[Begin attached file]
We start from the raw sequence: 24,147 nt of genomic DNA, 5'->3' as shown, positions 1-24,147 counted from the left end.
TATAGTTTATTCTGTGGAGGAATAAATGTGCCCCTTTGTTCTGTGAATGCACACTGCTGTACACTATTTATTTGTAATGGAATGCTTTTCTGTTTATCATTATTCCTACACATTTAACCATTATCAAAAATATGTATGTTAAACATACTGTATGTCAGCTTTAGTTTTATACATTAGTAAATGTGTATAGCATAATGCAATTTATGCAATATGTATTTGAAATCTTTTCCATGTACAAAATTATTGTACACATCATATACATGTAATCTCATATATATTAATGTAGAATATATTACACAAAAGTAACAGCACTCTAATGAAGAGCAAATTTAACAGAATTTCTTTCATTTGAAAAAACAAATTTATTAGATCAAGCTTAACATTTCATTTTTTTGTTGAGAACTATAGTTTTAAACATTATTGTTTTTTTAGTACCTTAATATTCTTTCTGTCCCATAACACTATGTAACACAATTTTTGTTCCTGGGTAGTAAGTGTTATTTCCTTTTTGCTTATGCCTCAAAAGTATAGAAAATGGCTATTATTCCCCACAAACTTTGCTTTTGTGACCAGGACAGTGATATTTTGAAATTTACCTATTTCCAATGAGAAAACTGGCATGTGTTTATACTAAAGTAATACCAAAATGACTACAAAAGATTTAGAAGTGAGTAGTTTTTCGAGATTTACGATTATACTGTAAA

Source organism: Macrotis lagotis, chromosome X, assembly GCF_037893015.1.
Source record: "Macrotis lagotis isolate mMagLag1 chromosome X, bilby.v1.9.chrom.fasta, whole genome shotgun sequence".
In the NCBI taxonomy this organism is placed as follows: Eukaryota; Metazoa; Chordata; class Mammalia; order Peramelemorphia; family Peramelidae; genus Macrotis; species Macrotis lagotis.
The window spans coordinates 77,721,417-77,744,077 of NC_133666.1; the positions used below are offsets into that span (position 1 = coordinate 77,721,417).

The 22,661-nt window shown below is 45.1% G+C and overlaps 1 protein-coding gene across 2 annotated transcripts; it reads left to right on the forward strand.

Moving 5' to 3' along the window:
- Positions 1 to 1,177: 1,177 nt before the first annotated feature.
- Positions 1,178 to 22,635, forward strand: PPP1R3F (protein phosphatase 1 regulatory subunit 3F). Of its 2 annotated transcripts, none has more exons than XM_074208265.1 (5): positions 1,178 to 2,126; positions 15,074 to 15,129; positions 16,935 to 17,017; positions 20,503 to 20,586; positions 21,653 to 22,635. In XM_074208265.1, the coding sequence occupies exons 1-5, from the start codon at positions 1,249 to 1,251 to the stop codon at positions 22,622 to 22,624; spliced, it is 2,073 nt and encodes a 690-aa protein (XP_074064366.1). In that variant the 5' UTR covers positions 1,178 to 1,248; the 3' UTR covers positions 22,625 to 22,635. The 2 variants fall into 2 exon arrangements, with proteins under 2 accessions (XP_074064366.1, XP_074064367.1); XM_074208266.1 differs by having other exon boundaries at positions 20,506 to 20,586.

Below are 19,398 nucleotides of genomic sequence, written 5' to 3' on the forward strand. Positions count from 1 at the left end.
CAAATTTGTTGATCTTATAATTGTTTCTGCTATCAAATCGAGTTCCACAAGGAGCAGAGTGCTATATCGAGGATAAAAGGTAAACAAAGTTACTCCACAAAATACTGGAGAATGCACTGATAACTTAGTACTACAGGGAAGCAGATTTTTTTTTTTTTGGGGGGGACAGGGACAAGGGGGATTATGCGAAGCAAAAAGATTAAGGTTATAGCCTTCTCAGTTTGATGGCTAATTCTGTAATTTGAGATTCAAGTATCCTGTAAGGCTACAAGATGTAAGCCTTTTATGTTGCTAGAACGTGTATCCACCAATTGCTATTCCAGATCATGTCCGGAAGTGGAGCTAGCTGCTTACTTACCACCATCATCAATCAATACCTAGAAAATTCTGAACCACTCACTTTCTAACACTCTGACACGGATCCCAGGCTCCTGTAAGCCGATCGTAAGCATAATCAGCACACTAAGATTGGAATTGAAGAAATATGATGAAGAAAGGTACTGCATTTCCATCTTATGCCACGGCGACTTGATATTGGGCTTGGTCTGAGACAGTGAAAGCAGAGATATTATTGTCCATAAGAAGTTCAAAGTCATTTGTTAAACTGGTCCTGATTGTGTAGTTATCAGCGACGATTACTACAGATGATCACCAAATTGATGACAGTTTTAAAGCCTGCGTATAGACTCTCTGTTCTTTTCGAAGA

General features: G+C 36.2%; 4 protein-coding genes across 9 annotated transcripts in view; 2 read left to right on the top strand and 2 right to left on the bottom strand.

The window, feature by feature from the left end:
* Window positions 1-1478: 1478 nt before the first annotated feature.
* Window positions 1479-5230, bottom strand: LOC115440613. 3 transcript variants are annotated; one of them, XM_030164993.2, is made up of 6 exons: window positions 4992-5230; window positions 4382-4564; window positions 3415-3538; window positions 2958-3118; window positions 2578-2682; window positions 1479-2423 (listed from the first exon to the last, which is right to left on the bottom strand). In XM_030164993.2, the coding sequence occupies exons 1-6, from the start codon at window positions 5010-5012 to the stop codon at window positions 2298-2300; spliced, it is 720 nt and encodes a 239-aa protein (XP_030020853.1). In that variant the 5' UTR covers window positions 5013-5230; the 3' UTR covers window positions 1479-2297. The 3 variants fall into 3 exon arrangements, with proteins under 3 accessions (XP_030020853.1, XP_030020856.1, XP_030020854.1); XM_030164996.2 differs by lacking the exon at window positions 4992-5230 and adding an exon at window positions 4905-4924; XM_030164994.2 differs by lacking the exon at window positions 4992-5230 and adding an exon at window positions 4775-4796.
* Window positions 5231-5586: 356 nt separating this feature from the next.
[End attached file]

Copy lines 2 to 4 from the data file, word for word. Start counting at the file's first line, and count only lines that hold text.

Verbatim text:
TATAGTTTATTCTGTGGAGGAATAAATGTGCCCCTTTGTTCTGTGAATGCACACTGCTGTACACTATTTATTTGTAATGGAATGCTTTTCTGTTTATCATTATTCCTACACATTTAACCATTATCAAAAATATGTATGTTAAACATACTGTATGTCAGCTTTAGTTTTATACATTAGTAAATGTGTATAGCATAATGCAATTTATGCAATATGTATTTGAAATCTTTTCCATGTACAAAATTATTGTACACATCATATACATGTAATCTCATATATATTAATGTAGAATATATTACACAAAAGTAACAGCACTCTAATGAAGAGCAAATTTAACAGAATTTCTTTCATTTGAAAAAACAAATTTATTAGATCAAGCTTAACATTTCATTTTTTTGTTGAGAACTATAGTTTTAAACATTATTGTTTTTTTAGTACCTTAATATTCTTTCTGTCCCATAACACTATGTAACACAATTTTTGTTCCTGGGTAGTAAGTGTTATTTCCTTTTTGCTTATGCCTCAAAAGTATAGAAAATGGCTATTATTCCCCACAAACTTTGCTTTTGTGACCAGGACAGTGATATTTTGAAATTTACCTATTTCCAATGAGAAAACTGGCATGTGTTTATACTAAAGTAATACCAAAATGACTACAAAAGATTTAGAAGTGAGTAGTTTTTCGAGATTTACGATTATACTGTAAA

Source organism: Macrotis lagotis, chromosome X, assembly GCF_037893015.1.
Source record: "Macrotis lagotis isolate mMagLag1 chromosome X, bilby.v1.9.chrom.fasta, whole genome shotgun sequence".